Mailing smarter means segmentation

gg60855672When you segment your membership or donor file, you select some individuals to include while leaving others out. Those you include may be further divided into subgroups that receive packages distinguished by variations in one or more of the Three P’s: Packaging, Postage, and Personalization. By intelligent segmentation of your donor file, you can cut mailing costs, upgrade donation levels, and minimize complaints from your supporters. Here are 5 simple guidelines to follow:
  1. Don’t reinvent the wheel. Three criteria stand out above all others as predictors of direct mail donor behavior: recency, frequency, and gift amount. Don’t assume you can beat the system by ignoring these three criteria and arbitrarily substituting others. [As with every rule, of course, there are exceptions. For example, two factors that might weigh as heavily as recency, frequency, or gift amount in some circumstances are the original source of the name (non-direct-mail sources generally produce much less responsive donors) or whether a premium has been used as an incentive to obtain the first gift.]
  2. Remember: some people give more money than other people. Mail most often to those donors who give most frequently, or who have contributed most recently, or whose individual gifts have been the biggest. These are your prime prospects for gifts right now, and they’ve demonstrated their interest in your organization. They’re worth extra attention. By contrast, those who don’t fit these criteria are worth less attention – and less investment in the Three P’s.
  3. Remember, too: if some people are more equal than others, a smaller number are the most equal of all. If your donor file consists of 10,000 names or more, the top 10% to 30% – as defined by Recency, Frequency and Highest Previous Contribution – are worth extra-special attention. Many nonprofit organizations benefit greatly from extra mailings targeted exclusively on this core group. For example, if you’re accustomed to using bulk postage in your resolicitations, a core group mailing could be sent via first class mail; it’ll probably work even better if you use “live” stamps. And if you normally use mailing labels on your donor appeals, these same people are likely to be worth an investment in personalization, which is likely to increase your mailing’s impact by getting more donors to pay attention.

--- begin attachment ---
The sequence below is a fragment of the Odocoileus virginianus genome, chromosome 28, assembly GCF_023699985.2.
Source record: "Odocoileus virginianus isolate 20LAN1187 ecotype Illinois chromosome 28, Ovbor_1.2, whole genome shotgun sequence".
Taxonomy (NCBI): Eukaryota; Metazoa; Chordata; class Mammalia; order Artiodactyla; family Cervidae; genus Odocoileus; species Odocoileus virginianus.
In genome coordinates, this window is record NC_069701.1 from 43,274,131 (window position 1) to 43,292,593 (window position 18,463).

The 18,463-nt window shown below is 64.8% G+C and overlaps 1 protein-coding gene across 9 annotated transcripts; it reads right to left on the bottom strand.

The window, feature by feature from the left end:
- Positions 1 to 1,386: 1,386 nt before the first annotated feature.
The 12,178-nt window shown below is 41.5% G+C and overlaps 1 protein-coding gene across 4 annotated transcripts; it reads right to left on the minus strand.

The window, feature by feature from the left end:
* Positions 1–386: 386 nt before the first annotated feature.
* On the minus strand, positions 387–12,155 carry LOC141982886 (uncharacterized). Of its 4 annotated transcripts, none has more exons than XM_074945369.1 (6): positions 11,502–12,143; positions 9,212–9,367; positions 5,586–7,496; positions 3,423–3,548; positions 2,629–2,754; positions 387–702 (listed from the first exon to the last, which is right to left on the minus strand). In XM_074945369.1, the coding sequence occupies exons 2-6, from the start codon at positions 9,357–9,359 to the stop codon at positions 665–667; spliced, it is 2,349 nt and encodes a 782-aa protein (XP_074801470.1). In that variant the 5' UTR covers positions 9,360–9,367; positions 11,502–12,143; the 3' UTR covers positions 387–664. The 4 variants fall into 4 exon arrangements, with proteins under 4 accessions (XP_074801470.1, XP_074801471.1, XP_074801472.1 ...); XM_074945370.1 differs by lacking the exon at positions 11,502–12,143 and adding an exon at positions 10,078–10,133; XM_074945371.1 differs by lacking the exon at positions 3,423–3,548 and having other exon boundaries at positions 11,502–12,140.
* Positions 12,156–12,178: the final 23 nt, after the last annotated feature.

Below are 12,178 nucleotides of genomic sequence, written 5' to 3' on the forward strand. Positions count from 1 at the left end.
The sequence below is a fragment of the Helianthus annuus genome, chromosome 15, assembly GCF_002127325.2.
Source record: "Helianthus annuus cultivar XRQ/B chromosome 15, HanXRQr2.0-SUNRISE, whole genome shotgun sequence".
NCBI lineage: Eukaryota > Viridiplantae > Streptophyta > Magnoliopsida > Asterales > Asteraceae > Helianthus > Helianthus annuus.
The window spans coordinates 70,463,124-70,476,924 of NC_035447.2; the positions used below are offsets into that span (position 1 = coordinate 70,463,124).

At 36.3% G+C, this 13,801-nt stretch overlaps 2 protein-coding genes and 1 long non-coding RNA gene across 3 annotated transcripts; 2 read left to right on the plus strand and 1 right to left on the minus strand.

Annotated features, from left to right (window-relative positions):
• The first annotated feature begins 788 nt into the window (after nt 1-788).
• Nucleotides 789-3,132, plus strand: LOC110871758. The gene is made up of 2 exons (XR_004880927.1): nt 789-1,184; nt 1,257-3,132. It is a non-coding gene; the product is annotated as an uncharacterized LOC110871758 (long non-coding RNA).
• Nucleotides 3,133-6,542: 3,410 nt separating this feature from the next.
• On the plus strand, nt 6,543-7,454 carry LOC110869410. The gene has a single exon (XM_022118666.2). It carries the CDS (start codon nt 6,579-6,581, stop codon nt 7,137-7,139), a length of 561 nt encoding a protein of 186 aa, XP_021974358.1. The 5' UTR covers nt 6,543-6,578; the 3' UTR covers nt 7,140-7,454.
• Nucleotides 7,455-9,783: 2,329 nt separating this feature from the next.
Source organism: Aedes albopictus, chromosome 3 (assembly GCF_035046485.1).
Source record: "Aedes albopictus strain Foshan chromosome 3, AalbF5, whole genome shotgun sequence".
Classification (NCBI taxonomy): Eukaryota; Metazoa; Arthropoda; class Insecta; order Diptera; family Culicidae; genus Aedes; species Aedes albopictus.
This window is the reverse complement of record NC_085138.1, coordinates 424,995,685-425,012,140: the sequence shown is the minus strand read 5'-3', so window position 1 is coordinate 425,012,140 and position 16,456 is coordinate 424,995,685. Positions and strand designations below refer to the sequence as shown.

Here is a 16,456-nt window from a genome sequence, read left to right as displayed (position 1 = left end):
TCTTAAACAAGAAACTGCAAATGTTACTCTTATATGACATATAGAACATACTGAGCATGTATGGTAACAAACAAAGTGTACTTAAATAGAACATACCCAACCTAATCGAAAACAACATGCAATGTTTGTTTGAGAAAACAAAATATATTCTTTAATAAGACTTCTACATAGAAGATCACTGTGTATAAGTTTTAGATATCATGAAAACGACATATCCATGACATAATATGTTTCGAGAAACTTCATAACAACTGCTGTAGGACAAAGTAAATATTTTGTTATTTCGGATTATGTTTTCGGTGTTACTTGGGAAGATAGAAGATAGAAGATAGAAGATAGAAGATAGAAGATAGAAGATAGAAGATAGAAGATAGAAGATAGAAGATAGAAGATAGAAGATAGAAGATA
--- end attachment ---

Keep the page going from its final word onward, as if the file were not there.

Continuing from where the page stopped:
4. Stop beating dead horses. If members or donors have failed to respond during the past 36 months, stop asking them for money. They’re a lost cause. [But here are two things you can do to break this rule: if you’re actively prospecting by mail for new members, include these former members in your acquisition campaign. You could also try calling them by phone in an effort to persuade them to reactivate their support for your organization. Most groups find that both these types of activity work well.]
  5. Don’t try to squeeze blood from turnips. If the average contribution in your direct mail fundraising program is more than $15, you may be wasting money with repeated mailings to donors of less than $10 gifts. Many big mailers profit from appeals mailed to donors of gifts from $5 to $9.99. But even they rarely mail to donors of less than $5 gifts.
Mal Warwick is founder and chairman of Mal Warwick | Donordigital and the author of twenty books on fundraising. His most recent book is The Business Solution to Poverty with Paul Polak.

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